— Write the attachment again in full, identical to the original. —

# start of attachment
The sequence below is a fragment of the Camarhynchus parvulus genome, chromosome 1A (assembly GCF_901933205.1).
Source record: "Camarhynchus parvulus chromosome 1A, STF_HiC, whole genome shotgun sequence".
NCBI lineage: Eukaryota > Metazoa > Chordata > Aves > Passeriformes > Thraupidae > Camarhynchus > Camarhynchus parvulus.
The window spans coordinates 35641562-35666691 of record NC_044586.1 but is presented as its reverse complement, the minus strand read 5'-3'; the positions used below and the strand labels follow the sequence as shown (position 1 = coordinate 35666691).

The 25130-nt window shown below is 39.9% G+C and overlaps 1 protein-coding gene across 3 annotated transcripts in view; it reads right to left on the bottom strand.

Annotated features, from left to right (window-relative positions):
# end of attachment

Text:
The sequence below is a fragment of the Camarhynchus parvulus genome, chromosome 1A (assembly GCF_901933205.1).
Source record: "Camarhynchus parvulus chromosome 1A, STF_HiC, whole genome shotgun sequence".
NCBI lineage: Eukaryota > Metazoa > Chordata > Aves > Passeriformes > Thraupidae > Camarhynchus > Camarhynchus parvulus.
The window spans coordinates 35641562-35666691 of record NC_044586.1 but is presented as its reverse complement, the minus strand read 5'-3'; the positions used below and the strand labels follow the sequence as shown (position 1 = coordinate 35666691).

The 25130-nt window shown below is 39.9% G+C and overlaps 1 protein-coding gene across 3 annotated transcripts in view; it reads right to left on the bottom strand.

Annotated features, from left to right (window-relative positions):